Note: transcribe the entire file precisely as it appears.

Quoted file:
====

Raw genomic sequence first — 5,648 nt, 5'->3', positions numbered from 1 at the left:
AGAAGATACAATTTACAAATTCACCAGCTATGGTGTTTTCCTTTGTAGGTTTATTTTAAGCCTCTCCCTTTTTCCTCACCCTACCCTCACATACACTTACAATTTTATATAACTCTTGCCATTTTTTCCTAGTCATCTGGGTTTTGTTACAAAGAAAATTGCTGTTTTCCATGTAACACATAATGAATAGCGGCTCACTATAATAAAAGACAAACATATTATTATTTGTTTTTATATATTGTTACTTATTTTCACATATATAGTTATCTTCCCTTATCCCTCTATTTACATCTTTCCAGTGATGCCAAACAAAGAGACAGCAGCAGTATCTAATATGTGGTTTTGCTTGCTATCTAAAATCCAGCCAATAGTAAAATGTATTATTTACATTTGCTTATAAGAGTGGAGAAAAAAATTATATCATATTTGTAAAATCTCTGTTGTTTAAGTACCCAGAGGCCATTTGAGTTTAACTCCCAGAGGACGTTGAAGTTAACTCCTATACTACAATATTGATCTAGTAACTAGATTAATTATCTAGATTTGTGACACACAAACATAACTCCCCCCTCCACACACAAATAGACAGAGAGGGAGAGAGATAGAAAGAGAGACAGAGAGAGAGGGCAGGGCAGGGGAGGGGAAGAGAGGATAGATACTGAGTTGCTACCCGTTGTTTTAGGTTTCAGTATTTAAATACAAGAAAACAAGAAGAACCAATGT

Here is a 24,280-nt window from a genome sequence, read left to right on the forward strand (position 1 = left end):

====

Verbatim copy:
Raw genomic sequence first — 5,648 nt, 5'->3', positions numbered from 1 at the left:
AGAAGATACAATTTACAAATTCACCAGCTATGGTGTTTTCCTTTGTAGGTTTATTTTAAGCCTCTCCCTTTTTCCTCACCCTACCCTCACATACACTTACAATTTTATATAACTCTTGCCATTTTTTCCTAGTCATCTGGGTTTTGTTACAAAGAAAATTGCTGTTTTCCATGTAACACATAATGAATAGCGGCTCACTATAATAAAAGACAAACATATTATTATTTGTTTTTATATATTGTTACTTATTTTCACATATATAGTTATCTTCCCTTATCCCTCTATTTACATCTTTCCAGTGATGCCAAACAAAGAGACAGCAGCAGTATCTAATATGTGGTTTTGCTTGCTATCTAAAATCCAGCCAATAGTAAAATGTATTATTTACATTTGCTTATAAGAGTGGAGAAAAAAATTATATCATATTTGTAAAATCTCTGTTGTTTAAGTACCCAGAGGCCATTTGAGTTTAACTCCCAGAGGACGTTGAAGTTAACTCCTATACTACAATATTGATCTAGTAACTAGATTAATTATCTAGATTTGTGACACACAAACATAACTCCCCCCTCCACACACAAATAGACAGAGAGGGAGAGAGATAGAAAGAGAGACAGAGAGAGAGGGCAGGGCAGGGGAGGGGAAGAGAGGATAGATACTGAGTTGCTACCCGTTGTTTTAGGTTTCAGTATTTAAATACAAGAAAACAAGAAGAACCAATGT

Here is a 24,280-nt window from a genome sequence, read left to right on the forward strand (position 1 = left end):